Meet Sim Yih Chun A.K.A. Nerdook. He’s been making games for many years now, and you can play most of them for free his Kongregate Page. During his time making browser-based titles he developed both skill and an recognizable style, and just yesterday he has released his first fully commercial title, Vertical Drop Heroes HD, DRM-Free on GOG.com. Nerdook was kind enough to take a short break from his two jobs that he’s very passionate about (game development and being a stay-at-home dad), to answer a few questions from me, GDoc, your humble GOG.com blogger-in-chief.

GDoc: Vertical Drop Heroes HD is packed with ideas and features. Would you like to give a shot at explaining the essence of the game in five short sentences or less?

Nerdook: A key part of the game is the use of randomisation to produce a fun experience. The random hero chosen is unique enough that you feel an attachment to him/her.. just before that hero dies a horrible death and is gone forever! The randomised level layouts and varied enemies ensures that each run feels fresh and just different enough. However, I also wanted to have some persistent upgrades, so the players feel that each run, no matter how short, gave them a small advantage and/or more choices for future runs.

GDoc: You were kind enough to include some GOG.com-exclusive content in your game. Some GOG-themed content, to be exact. What was your train of thought when deciding upon those features?

Nerdook: Myself & Digerati (the publisher of VDH-HD) really love what you do at GOG in terms of the type on ‘inventory’ you hold and the way you procure said inventory. ​ We see a service like GOG’s becoming even more important in the future if other portals begin opening up, making it even harder to find what you’re looking for!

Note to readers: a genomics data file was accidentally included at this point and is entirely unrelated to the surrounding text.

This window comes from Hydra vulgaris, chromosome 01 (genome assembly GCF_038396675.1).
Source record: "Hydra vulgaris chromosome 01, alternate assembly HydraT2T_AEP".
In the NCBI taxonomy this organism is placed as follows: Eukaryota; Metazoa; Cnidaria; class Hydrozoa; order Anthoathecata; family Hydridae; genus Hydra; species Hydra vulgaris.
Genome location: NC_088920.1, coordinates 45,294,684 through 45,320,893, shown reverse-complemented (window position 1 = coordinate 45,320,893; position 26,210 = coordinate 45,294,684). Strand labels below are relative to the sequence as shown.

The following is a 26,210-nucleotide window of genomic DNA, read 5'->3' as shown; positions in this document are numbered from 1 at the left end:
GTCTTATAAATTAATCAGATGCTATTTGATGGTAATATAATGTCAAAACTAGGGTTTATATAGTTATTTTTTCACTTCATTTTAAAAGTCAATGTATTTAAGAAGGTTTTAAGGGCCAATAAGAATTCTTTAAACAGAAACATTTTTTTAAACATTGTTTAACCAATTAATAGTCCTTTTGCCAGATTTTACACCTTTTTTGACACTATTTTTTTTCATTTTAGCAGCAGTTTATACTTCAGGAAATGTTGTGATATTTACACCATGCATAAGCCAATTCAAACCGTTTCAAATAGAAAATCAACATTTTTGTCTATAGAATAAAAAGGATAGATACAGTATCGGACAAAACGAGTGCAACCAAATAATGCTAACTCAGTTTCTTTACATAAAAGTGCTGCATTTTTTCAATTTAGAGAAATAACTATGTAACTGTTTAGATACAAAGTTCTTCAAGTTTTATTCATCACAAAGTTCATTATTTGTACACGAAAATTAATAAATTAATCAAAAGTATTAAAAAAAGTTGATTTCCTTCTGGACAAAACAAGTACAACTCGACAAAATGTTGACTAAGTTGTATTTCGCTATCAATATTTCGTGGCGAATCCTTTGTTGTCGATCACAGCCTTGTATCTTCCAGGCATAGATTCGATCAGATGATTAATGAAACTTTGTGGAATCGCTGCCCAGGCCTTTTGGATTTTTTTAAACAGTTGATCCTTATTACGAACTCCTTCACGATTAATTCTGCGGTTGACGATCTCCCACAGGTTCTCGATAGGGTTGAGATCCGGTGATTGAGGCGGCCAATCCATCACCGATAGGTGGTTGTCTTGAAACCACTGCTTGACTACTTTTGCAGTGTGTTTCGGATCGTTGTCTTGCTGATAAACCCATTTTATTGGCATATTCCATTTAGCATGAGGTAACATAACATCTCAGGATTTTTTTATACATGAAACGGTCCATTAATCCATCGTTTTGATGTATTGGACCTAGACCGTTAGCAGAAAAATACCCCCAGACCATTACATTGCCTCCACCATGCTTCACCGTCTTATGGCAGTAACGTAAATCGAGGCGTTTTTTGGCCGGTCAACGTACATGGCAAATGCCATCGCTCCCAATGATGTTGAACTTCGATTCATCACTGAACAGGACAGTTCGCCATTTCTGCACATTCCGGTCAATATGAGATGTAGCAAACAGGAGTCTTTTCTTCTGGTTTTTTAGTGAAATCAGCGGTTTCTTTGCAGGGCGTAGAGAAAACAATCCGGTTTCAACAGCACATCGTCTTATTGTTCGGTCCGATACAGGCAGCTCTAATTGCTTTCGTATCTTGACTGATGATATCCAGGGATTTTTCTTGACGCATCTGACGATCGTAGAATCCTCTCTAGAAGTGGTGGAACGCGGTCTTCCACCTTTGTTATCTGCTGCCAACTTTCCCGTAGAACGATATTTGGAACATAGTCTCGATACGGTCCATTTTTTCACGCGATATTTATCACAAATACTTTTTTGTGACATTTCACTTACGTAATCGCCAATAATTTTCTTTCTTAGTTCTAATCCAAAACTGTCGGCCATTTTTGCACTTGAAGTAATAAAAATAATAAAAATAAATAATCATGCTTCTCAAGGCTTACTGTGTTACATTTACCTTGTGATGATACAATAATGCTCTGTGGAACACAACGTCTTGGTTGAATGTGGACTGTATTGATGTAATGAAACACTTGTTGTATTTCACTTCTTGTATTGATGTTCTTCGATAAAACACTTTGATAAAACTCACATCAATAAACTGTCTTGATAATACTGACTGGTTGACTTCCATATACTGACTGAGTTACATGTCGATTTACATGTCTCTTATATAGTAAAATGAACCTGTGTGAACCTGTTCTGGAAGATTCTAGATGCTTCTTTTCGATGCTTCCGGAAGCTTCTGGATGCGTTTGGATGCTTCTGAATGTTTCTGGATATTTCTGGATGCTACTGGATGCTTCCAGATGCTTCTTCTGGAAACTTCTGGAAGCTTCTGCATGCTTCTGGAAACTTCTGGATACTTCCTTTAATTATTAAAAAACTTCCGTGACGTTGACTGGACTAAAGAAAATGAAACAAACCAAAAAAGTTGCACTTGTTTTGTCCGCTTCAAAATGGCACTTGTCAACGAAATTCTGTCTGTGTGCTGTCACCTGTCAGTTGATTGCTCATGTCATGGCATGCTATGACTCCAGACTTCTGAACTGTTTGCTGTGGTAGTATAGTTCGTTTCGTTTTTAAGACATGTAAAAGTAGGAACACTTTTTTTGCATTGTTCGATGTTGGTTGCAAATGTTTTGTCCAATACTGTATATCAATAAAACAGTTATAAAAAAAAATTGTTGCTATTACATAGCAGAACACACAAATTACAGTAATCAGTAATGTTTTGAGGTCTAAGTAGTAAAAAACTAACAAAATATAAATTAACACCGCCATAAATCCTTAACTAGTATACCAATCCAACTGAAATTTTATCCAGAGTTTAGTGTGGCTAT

Titles on GOG already have that ‘seal of approval’, so when VDH HD was accepted by you guys (which was an amazing feeling, given this is my first full release), myself and Nick Alfieri from Digerati had a long discussion about how we could show some support for you in the same way you would be supporting us. Naturally we thoughts about exclusive content and after some great talks between us and GOG, we decided on a number of features, themed around the refreshing lack of DRM on GOG, which I really feel adds to the gameplay, while remaining relevant to the feel of the game.

Vertical Drop Heroes HD in-game screenshot

GDoc: The original version of Vertical Drop Heroes is available as a free web-based browser title. How is the standalone HD version different? What new features and upgrades were implemented?

The biggest and most important change is the migration from Flash on the original web version to Gamemaker Studio. This enabled me to use hardware accelerated graphics, which in turn frees up the processing for other things. Due to technical limitations, you cannot even go back up in the original Flash game! In this standalone HD version, the game structure is massively improved, you can now select one of three Heroes, there are a LOT more abilities, enemies, bosses and powers, the level generator has been totally revamped, the artwork is completely new (although it’s all still drawn by one person, and that’s me!), and the game is truly bigger and better in every way possible.

The original web version had co-op multiplayer, but that was extremely limited: just two heroes on screen, with one hero teleported ahead if he lags behind too much and goes off the top of the screen. In the standalone version, I added proper split screen co-op as well as Local Network play: you can now go through the entire adventure with a friend by your side, for twice the mayhem and twice the fun!

GDoc: You’ve made a name for yourself in the indie gaming scene creating browser-based games and publishing them in such on-line arcades as Kongregate. In that time you’ve developed your own recognizable style, and surely had the chance to polish your skill. Now, you’ve released your first full commercial title. What were the challenges of the route you’ve taken? Would you recommend that approach to other devs?